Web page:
West finally won that title with the Dubs a year ago and it was essentially an exorcism, releasing demons that had separately haunted him and the franchise. The Warriors found redemption in beating the Cavs a year after their crushing loss in the 2016 Finals, in which they squandered a 3-1 series lead. And West, by taking less money and fewer minutes, took the road less traveled to become a champion. He had finally reached the NBA mountaintop.
“When they won the championship last year, David was so excited he was almost hyperventilating,” Barnett said.
This season, West actually improved on last year’s performance, averaging nearly 7 points per game while shooting over 66 percent from the field in a reserve role. The six-foot-nine big man also continued to play strong defense, often against taller centers.
And during this year’s playoffs, he showed his teammates how to be an unselfish role player. The 15-year veteran did not publicly complain when his playing time shrunk against the smaller, faster Houston Rockets in the Western Conference Finals. Instead, he kept himself ready for when his number would be called in the NBA Finals (it was), when he could help the Dubs beat the Cavs for their second consecutive title (he did).
After being denied an NBA ring time and again during his long career, West now has won two of them with the Warriors. The only remaining question is if he’ll return to Oakland this fall for a third.
Perhaps the only regret some locals might find in West’s storied career is that he didn’t spend more of it in the East Bay. His reputation for toughness and athletic excellence, mixed with his near-obsession with social justice and racial equality, perfectly mirrors the self-image of Oakland — the blue-collar city of sports and rebellion that has been home to Bill Russell and Bobby Seale, to Steph Curry and Gertrude Stein, to Ken Stabler and Elaine Brown, to Rickey Henderson and Angela Davis.
If West returns to the Dubs, we all can look forward to one of this era’s most socially conscious athletes contributing to the NBA’s best team in the nation’s most progressive region.
If he rides off into the sunset, he can look back on a stellar basketball career and begin his next one.
“It’s definitely going to be in writing,” West said of his future plans. “In the last three or four years, writing has been an outlet for me and I’m learning constantly how to get my points across in a clearer, more succinct fashion. I’m working toward this clarity, and the clearer picture you have of the world, the better [version of] you that you can present to the world. That’s the gist of how I approach every single day.”
Playoff excitement and a large media scrum envelop the team’s downtown Oakland practice facility one recent Saturday, as the Dubs are marching toward what will be their third NBA title in four years. On one side of the huge gym, Klay Thompson mixes 25-footers with hard drives to the rim. Steph Curry, meanwhile, launches three-pointers while playing a laughter-filled game of kickball with assistant coaches and their kids, just before he sits down for an ESPN interview. It’s a fun, carefree scene.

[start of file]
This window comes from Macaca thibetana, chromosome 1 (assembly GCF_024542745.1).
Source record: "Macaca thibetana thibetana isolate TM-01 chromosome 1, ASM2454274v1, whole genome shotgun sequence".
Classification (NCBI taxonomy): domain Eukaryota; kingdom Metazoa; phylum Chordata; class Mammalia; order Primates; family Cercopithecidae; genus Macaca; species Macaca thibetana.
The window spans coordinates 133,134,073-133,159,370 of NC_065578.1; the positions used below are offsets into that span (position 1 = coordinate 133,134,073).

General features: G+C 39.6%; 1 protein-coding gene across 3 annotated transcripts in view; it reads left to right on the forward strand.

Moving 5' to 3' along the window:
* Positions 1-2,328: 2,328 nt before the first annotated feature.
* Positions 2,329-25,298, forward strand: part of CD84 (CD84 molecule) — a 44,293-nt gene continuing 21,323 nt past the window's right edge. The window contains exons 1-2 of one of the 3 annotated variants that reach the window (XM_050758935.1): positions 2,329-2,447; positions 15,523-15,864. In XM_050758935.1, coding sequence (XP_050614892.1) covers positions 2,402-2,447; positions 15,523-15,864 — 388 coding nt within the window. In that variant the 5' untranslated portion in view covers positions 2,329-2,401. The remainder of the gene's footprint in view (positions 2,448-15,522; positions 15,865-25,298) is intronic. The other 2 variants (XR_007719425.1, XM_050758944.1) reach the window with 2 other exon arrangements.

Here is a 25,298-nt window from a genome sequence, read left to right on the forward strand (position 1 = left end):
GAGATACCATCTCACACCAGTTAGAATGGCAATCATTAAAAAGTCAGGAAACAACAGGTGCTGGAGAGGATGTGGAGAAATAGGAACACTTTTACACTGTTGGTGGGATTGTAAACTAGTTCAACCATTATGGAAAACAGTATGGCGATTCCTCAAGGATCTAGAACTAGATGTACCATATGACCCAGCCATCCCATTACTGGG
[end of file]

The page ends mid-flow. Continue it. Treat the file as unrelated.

Except for one group.
David West, the Warriors backup big man, is on the middle court working nonstop on his offensive game with assistant coach Ron Adams and other teammates. Moments after they finish, one of the little boys from the kickball game suddenly dribbles over with a basketball almost as big as him. The kid hoists the ball with all his strength and makes an unlikely bucket, drawing lighthearted applause from a few onlookers. West also claps for him until, uh-oh, he realizes there might be a problem.
“Come over here, please,” West gently calls out to the child, followed by a smile. “C’mere, I think you’re in their way.”
The tiny kid turns and, indeed, he’s right behind Curry and the ESPN cameras. He’s also not far from other Dubs players milling about. West smiles more widely to put the child at ease and waves him over again. The kid pauses and then putters his little feet as fast as they can take him to West, who lets out a sigh and pats him on the back.
Minor crisis averted.
Part of West’s concern was about helping Curry, but another part unmistakably was tied to the little boy’s safety. The kid was surrounded by seven-footers still working on their game, as well as some grumpy media scribes. And when the Warriors big man saw the child might be in danger, he quickly ushered him to a safer place. A problem had appeared on a basketball court and, once again, David West solved it.
He seemed to be the only one who saw it coming.
Chris De Benedetti writes about sports for the Express.